Judaism: Family Traditions, Rituals And History

1534 words - 6 pages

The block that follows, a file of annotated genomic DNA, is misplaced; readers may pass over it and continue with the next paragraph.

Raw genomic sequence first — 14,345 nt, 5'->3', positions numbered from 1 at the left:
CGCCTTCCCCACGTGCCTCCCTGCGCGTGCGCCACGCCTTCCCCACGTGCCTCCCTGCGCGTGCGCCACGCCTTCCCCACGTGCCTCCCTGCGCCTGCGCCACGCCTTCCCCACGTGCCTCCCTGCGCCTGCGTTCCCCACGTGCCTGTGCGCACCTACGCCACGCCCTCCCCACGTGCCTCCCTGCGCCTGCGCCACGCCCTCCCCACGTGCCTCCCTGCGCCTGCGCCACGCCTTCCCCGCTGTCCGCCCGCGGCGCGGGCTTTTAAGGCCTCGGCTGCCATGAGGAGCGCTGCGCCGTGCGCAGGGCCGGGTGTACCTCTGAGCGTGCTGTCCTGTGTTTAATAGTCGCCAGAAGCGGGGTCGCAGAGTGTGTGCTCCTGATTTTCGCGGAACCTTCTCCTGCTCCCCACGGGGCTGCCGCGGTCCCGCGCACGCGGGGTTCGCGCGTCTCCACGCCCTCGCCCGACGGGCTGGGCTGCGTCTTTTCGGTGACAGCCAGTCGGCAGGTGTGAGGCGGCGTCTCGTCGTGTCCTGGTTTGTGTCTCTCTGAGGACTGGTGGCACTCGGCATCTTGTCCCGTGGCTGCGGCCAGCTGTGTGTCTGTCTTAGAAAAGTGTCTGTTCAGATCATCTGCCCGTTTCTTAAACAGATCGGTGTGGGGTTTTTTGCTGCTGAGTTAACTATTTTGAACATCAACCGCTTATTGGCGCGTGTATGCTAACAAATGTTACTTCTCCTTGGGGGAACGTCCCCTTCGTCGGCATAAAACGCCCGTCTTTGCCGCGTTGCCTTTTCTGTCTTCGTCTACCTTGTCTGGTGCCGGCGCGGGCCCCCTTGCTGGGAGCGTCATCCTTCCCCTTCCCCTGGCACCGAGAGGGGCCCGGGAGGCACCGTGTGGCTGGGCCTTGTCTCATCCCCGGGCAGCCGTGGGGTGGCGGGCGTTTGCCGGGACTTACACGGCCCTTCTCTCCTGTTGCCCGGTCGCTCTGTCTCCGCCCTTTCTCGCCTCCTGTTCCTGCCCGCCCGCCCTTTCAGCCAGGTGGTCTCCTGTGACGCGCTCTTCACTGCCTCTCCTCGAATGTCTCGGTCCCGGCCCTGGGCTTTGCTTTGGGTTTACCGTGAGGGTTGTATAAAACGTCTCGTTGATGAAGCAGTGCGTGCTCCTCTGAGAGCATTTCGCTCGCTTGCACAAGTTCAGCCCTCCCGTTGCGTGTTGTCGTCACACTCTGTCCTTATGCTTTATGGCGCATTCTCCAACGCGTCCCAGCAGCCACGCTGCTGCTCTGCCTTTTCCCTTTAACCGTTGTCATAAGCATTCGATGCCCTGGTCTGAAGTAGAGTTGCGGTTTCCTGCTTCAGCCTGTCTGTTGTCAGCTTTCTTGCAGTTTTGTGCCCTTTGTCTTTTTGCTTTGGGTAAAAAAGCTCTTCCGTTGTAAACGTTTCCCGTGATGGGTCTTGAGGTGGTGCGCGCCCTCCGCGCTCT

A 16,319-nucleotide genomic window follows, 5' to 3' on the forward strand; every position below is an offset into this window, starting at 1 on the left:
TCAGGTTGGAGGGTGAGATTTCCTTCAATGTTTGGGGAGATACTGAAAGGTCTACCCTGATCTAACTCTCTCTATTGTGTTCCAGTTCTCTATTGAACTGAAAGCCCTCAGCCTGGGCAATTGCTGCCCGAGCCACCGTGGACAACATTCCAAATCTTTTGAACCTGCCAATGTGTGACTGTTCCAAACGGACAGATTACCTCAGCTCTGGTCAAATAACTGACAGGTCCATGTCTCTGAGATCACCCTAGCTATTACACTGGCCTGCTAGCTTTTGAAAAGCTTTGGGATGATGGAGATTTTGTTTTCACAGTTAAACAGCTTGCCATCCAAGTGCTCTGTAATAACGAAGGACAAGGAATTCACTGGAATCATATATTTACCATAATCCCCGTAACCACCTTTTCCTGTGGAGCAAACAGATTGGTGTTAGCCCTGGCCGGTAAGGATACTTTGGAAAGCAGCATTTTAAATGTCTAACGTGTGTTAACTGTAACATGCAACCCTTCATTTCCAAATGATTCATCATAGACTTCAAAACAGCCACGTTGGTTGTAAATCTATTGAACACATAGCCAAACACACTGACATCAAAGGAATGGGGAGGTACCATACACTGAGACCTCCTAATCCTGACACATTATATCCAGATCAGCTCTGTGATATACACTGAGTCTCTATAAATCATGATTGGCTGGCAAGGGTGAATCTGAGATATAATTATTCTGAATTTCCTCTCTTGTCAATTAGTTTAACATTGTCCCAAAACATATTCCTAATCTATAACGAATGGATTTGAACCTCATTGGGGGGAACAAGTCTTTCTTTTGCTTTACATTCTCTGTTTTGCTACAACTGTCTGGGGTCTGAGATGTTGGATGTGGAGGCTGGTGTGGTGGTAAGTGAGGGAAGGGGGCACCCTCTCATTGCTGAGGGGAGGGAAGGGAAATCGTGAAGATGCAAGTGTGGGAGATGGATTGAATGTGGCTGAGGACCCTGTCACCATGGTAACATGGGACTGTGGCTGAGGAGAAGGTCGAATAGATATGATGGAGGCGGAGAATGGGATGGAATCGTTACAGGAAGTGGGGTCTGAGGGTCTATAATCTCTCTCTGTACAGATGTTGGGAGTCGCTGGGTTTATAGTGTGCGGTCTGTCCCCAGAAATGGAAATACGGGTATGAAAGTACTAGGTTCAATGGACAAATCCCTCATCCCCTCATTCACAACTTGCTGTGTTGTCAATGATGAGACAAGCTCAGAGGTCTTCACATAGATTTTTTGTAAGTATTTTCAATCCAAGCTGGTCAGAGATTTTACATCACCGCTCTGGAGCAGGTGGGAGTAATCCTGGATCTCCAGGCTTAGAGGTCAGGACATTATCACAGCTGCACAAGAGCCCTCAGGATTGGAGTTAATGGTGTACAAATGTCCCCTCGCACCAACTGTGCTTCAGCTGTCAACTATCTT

Jewish history began about 4000 years ago in the part of the world that today we call the Middle East. No one person ever "began" Judaism. The beliefs that became the Jewish faith came about gradually. However, some people were important in making it happen. Abraham, Isaac and Jacob, known as the patriarchs are both the physical and spiritual ancestors of Judaism. They founded the religion known as Judaism and their descendants are the Jewish people. According to the Jewish tradition, Abraham was the first to believe there was only one God and left his home to go on a journey because he believe that was what God wanted him to do. He began to teach his beliefs to others. God promised Abraham that one day his descendants would posses a country called Canaan, which came to be known as the promise Land.Judaism has no formal set of beliefs that one must hold on to be a Jew. In Judaism, actions are far more important than beliefs, although there is certainly a place for belief within Judaism. Jews believe that there is only one God, who is external. He is always present everywhere and he knows everything . He made everything, including the world and everything in it. He cares about everything that he made and listen when people pray to him. The believe prayer is to be directed to God alone and to no other, when Jews pray to God they call him Adonai, this means Lord. Jews think that God's name is very important, so they use it with great respect. They never use it carelessly. Jewish believes the words of prophets are true and that Moses' prophecies are, and Moses was the greatest of the Prophet. They believe the written Torah and Oral Torah were given to Moses and there will be no other Torah. They believe in the return of the Messiah and that the dead will be resurrected. Unlike many other religions, Judaism does not Focus much on abstract cosmological concepts. Although Jews have certainly considered nature of God, man, the universe, life and the afterlife at great length, there is no mandated, official, definitive belief on these subjects, outside of the very general concept discussed above. There is substantial room for personal opinion on these matters.Observant Jews pray in formal worship services three times a day, everyday; at evening (ma'riv) in the morning (shacharit), and in the afternoon (minchah). Daily prayers are collected in a book called a Siddur, which derives from the Hebrew root meaning "order" because the siddur shows the order of prayers. A Synagogue is the buildings were Jews go to worship God. For the Jews, worship means praying to God, thanking him for the things he has done and asking for his help in their life. They believe that worshiping God is very important. Every Sabbath, the Jewish holy day, many Jews go to the Synagogue because it is a special place to worship God. A synagogue service includes readings from the scriptures, prayers, and singing of Psalms. Usually there is a sermon. Some synagogue services include...

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